Sticky eyes are common in newborn babies while their tear ducts are developing. You may see a sticky white or yellow discharge in the corner of one or both of your baby’s eyes, which may cause the eyelashes to stick together. This is caused by a narrow or blocked tear ducts, which generally open up and begin draining normally within the first few months of life.
Sticky eyes are not the same as conjunctivitis; conjunctivitis affects the outer coating layer of the eye and inner surface of eyelids, which in babies may be caused by bacterial or viral infections that they may have picked up during or after birth. The signs of conjunctivitis include a yellow/green discharge and redness and swelling of the eye(s). If you notice this contact your GP as your baby may need antibiotic eye drops. Infection can be passed on easily, so wash your hands and use a separate towel for your baby.
If your baby’s mouth is moist it means he/she is feeding well. You might even notice a blister on their top lip, which may even be present from birth. This is due to sucking and is normal.
If you see white spots in your baby’s mouth which do not disappear in between feeds, contact your midwife or health visitor*.
It may feel that you are feeding your baby all the time. However, the frequency with which your baby feeds changes as they get older, please discuss this with your midwife or health visitor*.
Click here for advice on breast feeding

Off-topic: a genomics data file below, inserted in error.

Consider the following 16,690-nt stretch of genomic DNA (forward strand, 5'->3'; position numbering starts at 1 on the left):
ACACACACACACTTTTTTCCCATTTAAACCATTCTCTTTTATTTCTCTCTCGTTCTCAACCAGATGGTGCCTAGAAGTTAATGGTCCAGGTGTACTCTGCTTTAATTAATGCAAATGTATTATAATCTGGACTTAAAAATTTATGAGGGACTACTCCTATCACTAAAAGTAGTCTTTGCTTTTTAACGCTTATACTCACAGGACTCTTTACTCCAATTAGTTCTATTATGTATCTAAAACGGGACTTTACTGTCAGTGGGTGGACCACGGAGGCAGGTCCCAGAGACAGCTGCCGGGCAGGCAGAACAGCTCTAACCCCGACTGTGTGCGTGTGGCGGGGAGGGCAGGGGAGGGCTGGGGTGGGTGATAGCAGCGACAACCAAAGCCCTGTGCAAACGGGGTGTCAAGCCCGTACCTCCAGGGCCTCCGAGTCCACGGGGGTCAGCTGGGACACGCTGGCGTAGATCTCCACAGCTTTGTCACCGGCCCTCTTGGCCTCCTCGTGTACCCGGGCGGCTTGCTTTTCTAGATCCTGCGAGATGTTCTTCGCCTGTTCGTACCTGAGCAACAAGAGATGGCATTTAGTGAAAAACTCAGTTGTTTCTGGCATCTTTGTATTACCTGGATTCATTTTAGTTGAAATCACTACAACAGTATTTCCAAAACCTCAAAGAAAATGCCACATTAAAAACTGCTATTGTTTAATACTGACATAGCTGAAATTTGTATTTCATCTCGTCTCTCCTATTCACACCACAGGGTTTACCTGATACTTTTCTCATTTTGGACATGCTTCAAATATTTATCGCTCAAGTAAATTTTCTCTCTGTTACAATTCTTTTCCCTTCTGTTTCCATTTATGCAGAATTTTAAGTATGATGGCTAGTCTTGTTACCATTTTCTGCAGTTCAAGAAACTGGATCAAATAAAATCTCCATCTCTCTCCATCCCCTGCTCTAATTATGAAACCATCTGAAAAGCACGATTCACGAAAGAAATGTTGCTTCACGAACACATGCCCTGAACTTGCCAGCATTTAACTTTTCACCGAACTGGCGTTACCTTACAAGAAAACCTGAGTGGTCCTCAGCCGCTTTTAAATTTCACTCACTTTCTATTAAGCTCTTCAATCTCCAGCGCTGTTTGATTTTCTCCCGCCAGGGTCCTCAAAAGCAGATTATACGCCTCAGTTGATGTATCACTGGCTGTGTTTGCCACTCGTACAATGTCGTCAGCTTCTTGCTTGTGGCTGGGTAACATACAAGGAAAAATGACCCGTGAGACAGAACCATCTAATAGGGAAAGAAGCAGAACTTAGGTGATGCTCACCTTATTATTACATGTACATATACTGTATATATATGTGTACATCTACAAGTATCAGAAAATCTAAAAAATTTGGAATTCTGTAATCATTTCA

Click here for advice on bottle feeding
Click here for advice on colic
The contents of your baby’s nappy changes from day to day in the beginning. Breast fed babies often poo after every feed. You should expect:
The number of wet nappies you will expect to find changes in the amount of urine (wee) that you see over the first 7 days. Below is a guide to help you decide if your baby is passing enough urine (wee).
1-2 or more per day - may be pink in colour because of urates*
1 or more dark green/black ttar like' called meconium
At least 2, changing in colour and consistency -brown/green/yellow, becoming looser (‘changing stool’)
At least 2, at least the size of a £2 coin yellow and watery, ‘seedy’ appearance
*Urates are a dark pink/red substance that many babies pass in the first couple of days. If they are still pink in colour beyond the first couple of days you should tell your midwife as it may be a sign your baby is not getting enough milk.
** With new disposable nappies it's often hard to tell if they're wet, so to get an idea if how much is enough urine, take a nappy and add 2-4 tablespoons of water. This will give you an idea of what to look and feel for.
Urates, sometimes known as brick dust because that’s what it looks like: tiny orange or pinkish crystals. They are harmless: they are salts in the urine, and tend to show up in the very early days. Most babies will pass them once only. They can be a sign your baby needs a little help to feed more often or more effectively. Ask your midwife.
Pseudo Menses or False Periods
False menstruation or pseudo menstruation is harmless. It is a very light bleed from the vagina in some baby girls. It comes from the effects of your own hormones on her system, and it soon stops.